Did you know… that the 29th Salon International de la Haute Horlogerie (SIHH) is being held this week in Geneva? Founded in 1991, the event highlights the latest designs and trends in watchmaking.
Over the course of four days (14-17 January 2019), participants can attend a number of interviews, panels and conferences with topics ranging from the influence of space exploration on the watch industry to the power of social media for luxury brands, and more specifically, the power of influencers on China’s social media landscape.
For those who can’t make the event, check out our White Paper for an in-depth look at the social media landscape in China, and what it means for brands.
Talking about localisation... In September 2018, the health and fitness company previously known as Weight Watchers changed its name to WW, accompanied by the new tagline “Wellness that works”. Founded in 1963, this change is part of the company’s evolution from a purely weight loss-focused brand to one that champions overall wellness.
The new name isn’t the only change. To further communicate its commitment to wellness – whether it be in terms of diet, lifestyle or self-care – the brand has also redesigned their app. In addition to the food tracker, WW has partnered with meditation and mindfulness company Headspace and fitness app Aaptiv to offer curated and personalised content to users.
In the current age of body positivity, WW’s new strategy could help secure its success in the future.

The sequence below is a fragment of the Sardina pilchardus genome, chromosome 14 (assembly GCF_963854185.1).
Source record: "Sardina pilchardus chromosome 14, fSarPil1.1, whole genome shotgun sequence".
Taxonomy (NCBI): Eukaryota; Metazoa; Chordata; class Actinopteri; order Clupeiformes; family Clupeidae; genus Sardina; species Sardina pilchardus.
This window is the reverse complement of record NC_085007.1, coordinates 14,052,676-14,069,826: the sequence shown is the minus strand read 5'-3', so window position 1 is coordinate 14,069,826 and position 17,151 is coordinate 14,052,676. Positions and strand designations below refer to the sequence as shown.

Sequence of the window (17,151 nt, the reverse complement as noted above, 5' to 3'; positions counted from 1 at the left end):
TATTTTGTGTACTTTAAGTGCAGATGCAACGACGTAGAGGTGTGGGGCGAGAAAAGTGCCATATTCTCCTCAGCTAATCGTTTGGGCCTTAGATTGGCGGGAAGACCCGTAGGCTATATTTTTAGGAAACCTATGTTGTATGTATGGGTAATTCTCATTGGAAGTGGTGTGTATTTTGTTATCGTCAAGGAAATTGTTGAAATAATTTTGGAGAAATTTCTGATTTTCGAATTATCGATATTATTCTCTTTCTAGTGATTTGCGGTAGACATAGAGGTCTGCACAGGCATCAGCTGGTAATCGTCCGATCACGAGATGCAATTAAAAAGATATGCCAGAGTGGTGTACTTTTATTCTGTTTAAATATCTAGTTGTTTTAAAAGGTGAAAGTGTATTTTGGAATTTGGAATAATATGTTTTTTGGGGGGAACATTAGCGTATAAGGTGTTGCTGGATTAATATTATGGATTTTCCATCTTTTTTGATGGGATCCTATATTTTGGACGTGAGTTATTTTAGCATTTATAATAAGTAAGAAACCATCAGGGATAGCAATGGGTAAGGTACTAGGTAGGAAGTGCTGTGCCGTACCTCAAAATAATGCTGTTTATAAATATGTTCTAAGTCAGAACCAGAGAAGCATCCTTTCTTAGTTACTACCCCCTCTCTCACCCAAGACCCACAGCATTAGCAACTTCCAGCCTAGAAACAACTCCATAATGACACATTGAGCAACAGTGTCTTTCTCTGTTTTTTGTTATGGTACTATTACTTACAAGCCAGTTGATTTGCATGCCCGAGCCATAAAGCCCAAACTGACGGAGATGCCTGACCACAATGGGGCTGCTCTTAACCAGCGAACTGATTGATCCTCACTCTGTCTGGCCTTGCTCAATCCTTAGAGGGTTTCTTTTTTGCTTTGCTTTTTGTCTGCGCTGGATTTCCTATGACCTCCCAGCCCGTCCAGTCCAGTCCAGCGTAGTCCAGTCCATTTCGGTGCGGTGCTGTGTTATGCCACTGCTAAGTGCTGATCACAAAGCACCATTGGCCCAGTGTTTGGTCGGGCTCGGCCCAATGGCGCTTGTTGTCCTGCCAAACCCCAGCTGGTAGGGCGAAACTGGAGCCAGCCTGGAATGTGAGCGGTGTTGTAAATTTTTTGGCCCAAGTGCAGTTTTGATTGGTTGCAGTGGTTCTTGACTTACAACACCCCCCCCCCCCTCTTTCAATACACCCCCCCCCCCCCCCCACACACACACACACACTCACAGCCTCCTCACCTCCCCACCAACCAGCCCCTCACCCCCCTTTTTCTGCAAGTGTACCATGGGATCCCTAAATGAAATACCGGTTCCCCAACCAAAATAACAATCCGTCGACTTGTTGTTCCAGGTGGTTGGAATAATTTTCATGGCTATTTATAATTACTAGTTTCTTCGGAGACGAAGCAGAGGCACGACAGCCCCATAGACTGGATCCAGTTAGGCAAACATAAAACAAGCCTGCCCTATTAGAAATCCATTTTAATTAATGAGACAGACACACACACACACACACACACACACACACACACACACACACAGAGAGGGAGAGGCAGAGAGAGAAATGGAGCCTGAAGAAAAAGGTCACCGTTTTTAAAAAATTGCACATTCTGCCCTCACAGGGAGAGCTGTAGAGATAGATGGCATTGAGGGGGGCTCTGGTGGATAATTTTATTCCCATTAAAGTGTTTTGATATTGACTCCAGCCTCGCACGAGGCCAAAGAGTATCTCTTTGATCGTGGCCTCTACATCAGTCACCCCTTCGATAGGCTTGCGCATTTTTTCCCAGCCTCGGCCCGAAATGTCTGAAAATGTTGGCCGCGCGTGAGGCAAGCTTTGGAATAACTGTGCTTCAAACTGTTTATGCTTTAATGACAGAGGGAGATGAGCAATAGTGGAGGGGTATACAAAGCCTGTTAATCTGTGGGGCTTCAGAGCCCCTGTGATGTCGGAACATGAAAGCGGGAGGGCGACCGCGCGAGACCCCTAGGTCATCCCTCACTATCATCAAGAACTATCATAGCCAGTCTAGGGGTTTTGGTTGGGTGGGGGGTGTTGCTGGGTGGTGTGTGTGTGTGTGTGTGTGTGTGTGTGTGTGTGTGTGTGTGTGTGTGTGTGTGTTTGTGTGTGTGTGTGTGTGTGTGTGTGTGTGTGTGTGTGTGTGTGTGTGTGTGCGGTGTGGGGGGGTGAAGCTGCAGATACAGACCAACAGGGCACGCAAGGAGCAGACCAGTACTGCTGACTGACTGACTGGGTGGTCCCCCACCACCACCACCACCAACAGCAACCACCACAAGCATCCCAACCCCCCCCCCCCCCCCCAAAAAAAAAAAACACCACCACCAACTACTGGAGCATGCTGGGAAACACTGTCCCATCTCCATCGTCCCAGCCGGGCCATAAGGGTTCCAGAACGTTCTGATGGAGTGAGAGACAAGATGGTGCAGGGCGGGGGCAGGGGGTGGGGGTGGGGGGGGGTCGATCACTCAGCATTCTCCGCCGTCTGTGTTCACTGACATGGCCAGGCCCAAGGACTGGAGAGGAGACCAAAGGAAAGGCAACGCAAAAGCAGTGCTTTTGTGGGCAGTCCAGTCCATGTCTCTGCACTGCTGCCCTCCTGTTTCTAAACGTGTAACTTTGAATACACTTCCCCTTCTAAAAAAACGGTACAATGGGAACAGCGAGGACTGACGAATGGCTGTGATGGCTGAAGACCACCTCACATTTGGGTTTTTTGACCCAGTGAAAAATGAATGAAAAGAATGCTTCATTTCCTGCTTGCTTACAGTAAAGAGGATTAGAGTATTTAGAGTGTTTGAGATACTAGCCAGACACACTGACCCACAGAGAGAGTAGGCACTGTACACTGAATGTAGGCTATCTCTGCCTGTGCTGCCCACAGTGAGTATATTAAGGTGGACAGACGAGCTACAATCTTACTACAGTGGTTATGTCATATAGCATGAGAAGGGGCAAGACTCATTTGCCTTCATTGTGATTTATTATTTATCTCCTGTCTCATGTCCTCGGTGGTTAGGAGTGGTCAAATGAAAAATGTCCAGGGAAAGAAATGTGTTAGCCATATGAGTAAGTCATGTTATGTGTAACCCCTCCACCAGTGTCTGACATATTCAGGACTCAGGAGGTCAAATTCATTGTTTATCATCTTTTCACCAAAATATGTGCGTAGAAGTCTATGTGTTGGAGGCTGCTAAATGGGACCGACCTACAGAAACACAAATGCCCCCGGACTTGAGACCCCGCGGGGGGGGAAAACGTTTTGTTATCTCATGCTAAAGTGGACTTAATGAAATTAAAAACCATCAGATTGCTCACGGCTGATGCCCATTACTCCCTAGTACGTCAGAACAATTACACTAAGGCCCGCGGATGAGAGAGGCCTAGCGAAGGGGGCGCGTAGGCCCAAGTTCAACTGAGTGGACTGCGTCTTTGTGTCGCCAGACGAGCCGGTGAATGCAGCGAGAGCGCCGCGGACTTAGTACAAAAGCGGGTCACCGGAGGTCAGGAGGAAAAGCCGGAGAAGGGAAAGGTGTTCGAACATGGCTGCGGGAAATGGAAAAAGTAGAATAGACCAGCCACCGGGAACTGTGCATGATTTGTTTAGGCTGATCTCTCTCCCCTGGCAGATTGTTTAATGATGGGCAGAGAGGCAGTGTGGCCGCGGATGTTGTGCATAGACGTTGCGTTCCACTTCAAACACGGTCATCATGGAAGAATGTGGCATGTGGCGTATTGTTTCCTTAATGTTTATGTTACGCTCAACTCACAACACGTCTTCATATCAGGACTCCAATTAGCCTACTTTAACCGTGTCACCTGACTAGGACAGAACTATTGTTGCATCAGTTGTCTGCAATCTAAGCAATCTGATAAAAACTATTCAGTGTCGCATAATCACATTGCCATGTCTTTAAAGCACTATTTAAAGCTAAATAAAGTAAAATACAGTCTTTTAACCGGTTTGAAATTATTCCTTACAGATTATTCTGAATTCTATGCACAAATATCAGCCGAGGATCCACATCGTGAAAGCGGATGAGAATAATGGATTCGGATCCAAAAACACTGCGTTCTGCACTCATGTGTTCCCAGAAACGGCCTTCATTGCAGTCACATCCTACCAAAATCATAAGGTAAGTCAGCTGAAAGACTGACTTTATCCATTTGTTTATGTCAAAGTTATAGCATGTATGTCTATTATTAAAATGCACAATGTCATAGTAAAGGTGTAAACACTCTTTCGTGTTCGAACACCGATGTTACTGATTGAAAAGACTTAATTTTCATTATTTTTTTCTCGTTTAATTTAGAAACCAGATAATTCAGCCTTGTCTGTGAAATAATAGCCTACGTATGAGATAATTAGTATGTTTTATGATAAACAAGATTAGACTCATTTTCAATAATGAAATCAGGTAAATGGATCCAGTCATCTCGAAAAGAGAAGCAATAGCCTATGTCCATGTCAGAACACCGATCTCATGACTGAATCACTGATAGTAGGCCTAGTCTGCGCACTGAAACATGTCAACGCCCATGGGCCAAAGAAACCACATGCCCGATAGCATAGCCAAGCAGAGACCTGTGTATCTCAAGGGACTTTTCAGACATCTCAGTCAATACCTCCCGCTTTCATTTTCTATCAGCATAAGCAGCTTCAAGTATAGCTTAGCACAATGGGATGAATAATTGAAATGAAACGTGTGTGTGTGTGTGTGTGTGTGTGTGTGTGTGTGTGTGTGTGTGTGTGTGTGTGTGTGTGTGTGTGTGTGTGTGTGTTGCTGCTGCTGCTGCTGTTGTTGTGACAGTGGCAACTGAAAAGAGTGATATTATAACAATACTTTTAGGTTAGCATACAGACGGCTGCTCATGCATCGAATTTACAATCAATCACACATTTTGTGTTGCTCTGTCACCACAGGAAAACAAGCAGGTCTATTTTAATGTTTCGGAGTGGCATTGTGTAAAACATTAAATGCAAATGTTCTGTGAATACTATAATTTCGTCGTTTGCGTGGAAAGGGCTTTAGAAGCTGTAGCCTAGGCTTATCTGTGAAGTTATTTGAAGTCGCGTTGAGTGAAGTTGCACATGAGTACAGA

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Talking about localisation... In late 2018, toy and board game company Hasbro released a new edition of their famous game, Monopoly. Rather than following their normal process of focusing on pop-culture themes like Friends and Game of Thrones, the company decided to take a different approach by focusing on a group of people – millennials. Chock-full of stereotypes, the board game sells experiences in lieu of real estate because, boldly stating ‘Forget real-estate. You can’t afford it anyway’.
When news of the new edition hit the media, its target audience received the news with mixed emotions, with many saying that the game was out of touch and off the mark. However, Hasbro told CNN that, “With many of us being millennials ourselves, we understand the seemingly endless struggles and silly generalisations that young millennials can face (and we can't even!) so we created the game to provide fans with a lighthearted experience that allows millennials to take a break from real life and laugh at the relatable experiences and labels that can sometimes be placed on them."
Whether or not they achieved their goal remains to be seen, but with the game selling out in the lead-up to the holiday season, it certainly got people’s attention.
Click here to check out another brand's population-focused campaign.